Industries have been built around the ability to track consumers online to serve them more targeted marketing messages.
Online tracking has worked for the parties involved in the transaction. Brands can more surgically target consumers and be confident that they’re wasting less budget, and publishers can sell their inventory at higher CPMs.
Around this symbiotic relationship, an ecosystem of ad tech providers blossomed and thrived to facilitate data-driven transactions. No one benefitted more than Facebook and Google, who became so dominant with their massive audiences that they were crowned advertising’s duopoly.
But one constituent has left out of this equation: people. And now, cries for online privacy are getting louder. The government is stepping in. And, most imminently, Google and Apple, which will still be able to target massive audiences within their own ecosystems, have decided privacy is in their interest, too.
We’re just weeks (days?) away from the release of Apple’s iOS 14.5, which will require iPhone users to opt in to being tracked across apps by advertisers. By early next year, Google will have ended support for third-party cookies and other identifiers on Chrome, ending similar tracking on the dominant web browser.
So what is an industry built around a process that’s soon to be defunct, and already illegal in certain markets (see: GDPR), to do?
The predominant response has been to hack it. No more cookies? Unified ID 2.0, the most prominent industry solution, can preserve targeting by collecting hashed emails through a single sign-on opt-in. No more IDFA? Mobile app marketing companies like Adjust have already been caught trying to circumvent opt-ins with device fingerprinting, which stores user identities on a server instead of a user’s browser.
The changes are even making marketers sweat. The Wall Street Journal reported that Procter & Gamble was involved in a China-backed effort to hack around Apple’s mobile ID restrictions with device fingerprinting, as were other industry players including Nielsen, Deloitte and PricewaterhouseCoopers, per AdExchanger.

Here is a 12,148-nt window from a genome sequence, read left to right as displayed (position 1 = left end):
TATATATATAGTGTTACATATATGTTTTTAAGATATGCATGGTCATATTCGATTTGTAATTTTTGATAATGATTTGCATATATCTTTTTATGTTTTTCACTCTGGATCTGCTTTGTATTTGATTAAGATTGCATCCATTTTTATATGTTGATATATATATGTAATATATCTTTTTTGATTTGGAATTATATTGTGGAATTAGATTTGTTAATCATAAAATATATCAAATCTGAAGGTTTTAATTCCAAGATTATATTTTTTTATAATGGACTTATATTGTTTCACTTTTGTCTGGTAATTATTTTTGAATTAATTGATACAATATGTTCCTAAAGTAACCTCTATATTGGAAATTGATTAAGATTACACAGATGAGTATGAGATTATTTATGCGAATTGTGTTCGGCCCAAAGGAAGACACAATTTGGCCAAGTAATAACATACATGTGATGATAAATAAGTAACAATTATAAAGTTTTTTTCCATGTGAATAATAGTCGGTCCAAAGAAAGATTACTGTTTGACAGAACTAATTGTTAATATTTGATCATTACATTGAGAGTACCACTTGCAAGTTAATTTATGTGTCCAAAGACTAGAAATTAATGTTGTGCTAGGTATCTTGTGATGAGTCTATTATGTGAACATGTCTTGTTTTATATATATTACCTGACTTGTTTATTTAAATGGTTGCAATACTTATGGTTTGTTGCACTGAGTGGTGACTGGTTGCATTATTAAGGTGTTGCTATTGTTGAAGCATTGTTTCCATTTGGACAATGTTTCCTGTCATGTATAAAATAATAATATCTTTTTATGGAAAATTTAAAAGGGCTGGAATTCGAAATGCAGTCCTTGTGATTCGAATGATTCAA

I get the urgency. Not only are there billions of dollars at stake, but the entire ad tech industry is built around enabling online tracking, not to mention the many media owners who are likely to see their revenues drop. Those that can’t pivot may not make it. Meanwhile, Google, Facebook, Amazon and other “walled garden” platforms that are able to target their own massive audiences will just get stronger.
But there’s a reason people are pushing back against online tracking. It’s created such a poor experience online that consumers are tuning out of advertising or blocking it altogether. People are willing to spend money to avoid advertising. So advertising that doesn’t put the consumer at the center no longer works.
And it’s not like brands can’t still use data in innovative ways to target consumers. Just this week, contextual targeting platform GumGum raised $75 million from Goldman Sachs, and Iris.tv, which operates a contextual video marketplace, raised $18 million in a round led by Intel Capital.
The “death of the cookie” will have ripple effects across the industry, and there will be casualties. But there will also be new solutions that crop up, and they may be more viable for the industry long-term, because the fact remains that consumers have spoken up.
It’s time for the industry to listen.